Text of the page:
So it would appear that Vladimir Putin is celebrating a successful closing of the 2014 Olympics in Sochi by invading its neighbor, Ukraine. As I've been suggesting on various forms of social media today, this looks like it's pulled straight from Adolf Hitler's playbook - lest we forget, Germany hosted the 1936 Olympics in Berlin, and two years later annexed the Sudetenland in Czechoslovakia, ostensibly to protect the German-speakers in the region. Of course, like the current fracas, that was more of an excuse to flex Nazi Germany's power.
The parallels are interesting, but I don't think we should take them too far, either. Even despite the outcry caused by Russia's (rather provocative) stance on gays prior to the Olympics, I doubt that the Russians are about to embark on a vast pogrom against gays or Muslims or ethnic minorities within their borders.
But it's a little disheartening how easily geopolitics falls into the same old patterns. Ever since the end of the Soviet Union, Russia has been seeking to retain its influence over its former satellite states - after all, this isn't the first time Russia's interfered in Ukrainian politics since then. More instructively, this interference appears to follow more or less exactly Russia's intervention into Georgia, another former Soviet republic that had attempted to forge a more westward path.
This should also be a continuing rebuke to American triumphalists who declared the "end of history" when the USSR collapsed. While I'm aware that Francis Fukuyama, the originator of that phrase, has modified his stance somewhat, I don't think anybody in a policymaking position, either in the US or more generally in the West, has really followed him back to a reality-based view of the world.
It may be true that we've seen the end, at least for now, of clashes between political ideologies, but the enemy of liberal democracy seems to be, not totalitarianism, but a deeply cynical political nihilism. You can see it in China as well as Russia, and potentially in places like South Africa, which also sometimes get held up as future model economies.
Note that "economies" is an important word here - the cynical political nihilism I speak of comes from the fact that everybody seems to have decided that the only aspect of a country worth working on is the economy. In his rather magisterial History of the World, Andrew Marr notes that humanity's technological advancement has handily outstripped its political advancement. He's right if you think about it - we may be running around with phones in our pockets that are better than what put Neil Armstrong and Buzz Aldrin on the moon, but when we go to vote we're doing so within a system put together just over 200 years ago and modeled on something invented over 2,000 years ago.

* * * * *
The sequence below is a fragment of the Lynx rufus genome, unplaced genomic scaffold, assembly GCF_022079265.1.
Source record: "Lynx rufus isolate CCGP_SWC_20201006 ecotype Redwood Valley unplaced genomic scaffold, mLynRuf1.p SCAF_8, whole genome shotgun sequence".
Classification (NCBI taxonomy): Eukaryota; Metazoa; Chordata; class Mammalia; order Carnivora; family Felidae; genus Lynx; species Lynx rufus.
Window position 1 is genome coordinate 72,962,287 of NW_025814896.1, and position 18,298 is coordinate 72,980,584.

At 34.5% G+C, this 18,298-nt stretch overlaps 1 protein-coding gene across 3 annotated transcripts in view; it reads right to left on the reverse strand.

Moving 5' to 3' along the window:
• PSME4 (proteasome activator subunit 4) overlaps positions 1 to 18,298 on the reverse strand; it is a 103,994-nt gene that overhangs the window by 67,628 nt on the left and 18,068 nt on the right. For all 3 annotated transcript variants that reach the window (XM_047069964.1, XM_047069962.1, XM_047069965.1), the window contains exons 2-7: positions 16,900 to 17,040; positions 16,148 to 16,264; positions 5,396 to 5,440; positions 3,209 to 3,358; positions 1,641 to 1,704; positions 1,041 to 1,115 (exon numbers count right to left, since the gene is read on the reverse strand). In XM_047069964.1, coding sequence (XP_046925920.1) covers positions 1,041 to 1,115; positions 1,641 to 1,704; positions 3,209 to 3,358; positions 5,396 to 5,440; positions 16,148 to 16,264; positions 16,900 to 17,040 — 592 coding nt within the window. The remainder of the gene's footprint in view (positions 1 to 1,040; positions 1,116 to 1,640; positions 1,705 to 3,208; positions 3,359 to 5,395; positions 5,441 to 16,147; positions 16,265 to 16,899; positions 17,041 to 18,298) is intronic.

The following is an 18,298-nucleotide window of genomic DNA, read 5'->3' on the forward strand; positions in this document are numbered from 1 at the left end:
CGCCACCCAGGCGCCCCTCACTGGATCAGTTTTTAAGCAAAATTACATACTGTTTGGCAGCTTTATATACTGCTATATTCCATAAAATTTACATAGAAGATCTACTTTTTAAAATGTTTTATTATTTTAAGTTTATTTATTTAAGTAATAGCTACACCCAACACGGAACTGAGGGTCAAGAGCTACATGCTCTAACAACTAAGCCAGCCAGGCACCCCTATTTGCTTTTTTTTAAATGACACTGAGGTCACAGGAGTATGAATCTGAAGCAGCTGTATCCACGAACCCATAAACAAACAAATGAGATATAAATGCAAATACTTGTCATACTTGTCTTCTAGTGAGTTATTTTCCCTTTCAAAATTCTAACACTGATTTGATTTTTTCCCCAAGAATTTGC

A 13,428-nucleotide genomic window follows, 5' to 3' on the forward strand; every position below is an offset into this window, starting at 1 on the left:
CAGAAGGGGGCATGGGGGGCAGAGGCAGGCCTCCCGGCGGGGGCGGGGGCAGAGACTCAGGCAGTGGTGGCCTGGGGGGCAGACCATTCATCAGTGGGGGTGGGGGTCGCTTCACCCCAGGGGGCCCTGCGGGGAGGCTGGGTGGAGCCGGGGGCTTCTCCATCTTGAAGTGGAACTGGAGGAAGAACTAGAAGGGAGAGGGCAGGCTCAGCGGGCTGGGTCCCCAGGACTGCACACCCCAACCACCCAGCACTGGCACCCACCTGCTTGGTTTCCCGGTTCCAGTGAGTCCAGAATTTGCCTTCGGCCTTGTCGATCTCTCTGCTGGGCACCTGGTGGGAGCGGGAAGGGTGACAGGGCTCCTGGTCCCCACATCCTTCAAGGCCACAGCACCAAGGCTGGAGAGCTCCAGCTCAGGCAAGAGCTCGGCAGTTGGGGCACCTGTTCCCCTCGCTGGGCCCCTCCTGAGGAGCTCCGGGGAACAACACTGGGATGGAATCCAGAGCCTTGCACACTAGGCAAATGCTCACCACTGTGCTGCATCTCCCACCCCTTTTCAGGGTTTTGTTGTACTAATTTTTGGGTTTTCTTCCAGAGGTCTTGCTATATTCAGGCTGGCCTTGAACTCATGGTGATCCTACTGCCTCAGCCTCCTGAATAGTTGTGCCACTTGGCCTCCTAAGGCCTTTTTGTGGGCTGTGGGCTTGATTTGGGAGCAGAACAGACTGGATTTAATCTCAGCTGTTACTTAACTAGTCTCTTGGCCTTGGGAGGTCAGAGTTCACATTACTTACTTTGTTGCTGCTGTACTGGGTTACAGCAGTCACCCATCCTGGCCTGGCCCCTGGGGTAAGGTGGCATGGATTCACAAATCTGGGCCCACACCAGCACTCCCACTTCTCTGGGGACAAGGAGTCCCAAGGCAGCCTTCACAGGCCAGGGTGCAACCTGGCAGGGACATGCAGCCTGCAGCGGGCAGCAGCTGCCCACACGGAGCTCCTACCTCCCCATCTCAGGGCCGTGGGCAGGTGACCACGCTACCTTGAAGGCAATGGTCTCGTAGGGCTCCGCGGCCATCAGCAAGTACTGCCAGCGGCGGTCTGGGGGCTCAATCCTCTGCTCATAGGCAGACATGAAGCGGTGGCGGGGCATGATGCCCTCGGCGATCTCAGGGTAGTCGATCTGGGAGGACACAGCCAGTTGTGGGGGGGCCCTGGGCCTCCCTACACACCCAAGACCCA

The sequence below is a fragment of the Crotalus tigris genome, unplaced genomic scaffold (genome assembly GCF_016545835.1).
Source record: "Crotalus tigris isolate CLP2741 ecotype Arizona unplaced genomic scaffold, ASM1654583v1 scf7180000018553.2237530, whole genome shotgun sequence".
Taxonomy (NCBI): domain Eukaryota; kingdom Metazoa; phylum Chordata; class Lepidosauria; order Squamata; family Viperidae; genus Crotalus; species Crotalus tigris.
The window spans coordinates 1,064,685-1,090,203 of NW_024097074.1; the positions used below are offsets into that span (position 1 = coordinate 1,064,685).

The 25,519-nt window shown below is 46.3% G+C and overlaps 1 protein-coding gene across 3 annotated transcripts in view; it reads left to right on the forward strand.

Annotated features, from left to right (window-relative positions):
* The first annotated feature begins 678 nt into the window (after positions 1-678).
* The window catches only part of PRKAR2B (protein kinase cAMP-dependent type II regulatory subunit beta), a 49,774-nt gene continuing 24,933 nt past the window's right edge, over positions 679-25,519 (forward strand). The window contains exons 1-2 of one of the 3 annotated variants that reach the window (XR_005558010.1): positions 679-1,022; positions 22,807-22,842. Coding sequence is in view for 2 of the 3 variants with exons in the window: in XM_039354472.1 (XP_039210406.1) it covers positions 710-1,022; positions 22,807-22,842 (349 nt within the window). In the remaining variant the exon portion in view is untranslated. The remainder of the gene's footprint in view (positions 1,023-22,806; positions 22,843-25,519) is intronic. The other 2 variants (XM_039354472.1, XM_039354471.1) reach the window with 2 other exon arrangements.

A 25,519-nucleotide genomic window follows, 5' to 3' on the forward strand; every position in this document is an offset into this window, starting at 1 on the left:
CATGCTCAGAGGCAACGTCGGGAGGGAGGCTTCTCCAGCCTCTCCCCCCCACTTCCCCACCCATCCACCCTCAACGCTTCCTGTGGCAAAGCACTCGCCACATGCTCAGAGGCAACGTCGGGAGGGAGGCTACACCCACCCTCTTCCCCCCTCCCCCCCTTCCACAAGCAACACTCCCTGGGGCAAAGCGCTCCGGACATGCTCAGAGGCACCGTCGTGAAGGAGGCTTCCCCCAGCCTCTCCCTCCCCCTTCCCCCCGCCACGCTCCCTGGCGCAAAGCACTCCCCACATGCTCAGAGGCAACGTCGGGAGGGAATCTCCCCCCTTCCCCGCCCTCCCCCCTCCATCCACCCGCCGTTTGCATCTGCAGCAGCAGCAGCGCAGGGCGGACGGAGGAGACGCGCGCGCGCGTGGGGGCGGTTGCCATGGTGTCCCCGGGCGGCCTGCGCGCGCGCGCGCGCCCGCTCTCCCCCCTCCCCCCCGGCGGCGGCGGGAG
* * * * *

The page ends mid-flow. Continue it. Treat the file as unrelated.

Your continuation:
(Incidentally, I'm referring to the republic, as practiced in Rome, rather than democracy as practiced in Athens; but for purposes of time comparison, effectively, same difference.)
But I'd go a step further than Marr, and suggest that our economic development has also outpaced political development, with equally dire effects. In fact, it may be the more pressing problem, in the short term.
In practical terms, countries like China have realized that liberalizing the economy doesn't mean they have to cede any political power to the masses, they just have to ensure that people have access to internet (to play World of Warcraft) and cash (to periodically despoil the shelves of Hong Kong's boutiques). Russia and its satellite countries have discovered that their political elites don't even need to cede economic power to a very wide section of the population - just a couple of oligarchs who can be conveniently thrown in jail whenever the folks in charge like.
It's worked for them, to the extent that in recent years there's been a lot of talk of the BRIC countries running this century. But that's true only if you value nothing but economic growth - and it's worth noting that Brazil and India, the other two BRICs, suffer from some huge wealth gaps and social problems that don't look like they're being alleviated by this notional growth into economic behemoths.
At the same time, the US seems to be turning into a BRIC itself, as it cedes political power to corporations (the modern purveyors of feudalism) and builds up a wealth gap as wide and unpleasant as that in Sierra Leone (at least, if you use New York as a benchmark for the whole country). And bricks, I hardly need remind you, tend to sink.
Sorry for the pun, but in chasing some vision of "perfect" free-market capitalism and treating economic laws as being as immutable as physical ones (I can't remember the source of that quote, but in lieu of it I'll note that economics doesn't even have laws), we're shedding our democratic and, more generally, our Enlightenment principles. You may not agree, but I certainly hold these principles to be a force for good in the world, and applicable worldwide - even if we haven't always lived up to the principles, and even if the US Founding Fathers were a bunch of slave-owning racist oligarchs, the idea of giving everybody a say in their own fate is a principle we should continue to aspire to.
Unfortunately, this principle is continually under threat, and never more than it is now, today, as Russian tanks roll into Ukraine and the US government continues to spy on the entire world's online activity. But let's at least start by recognizing the problem, all of us - and then we can start fixing it.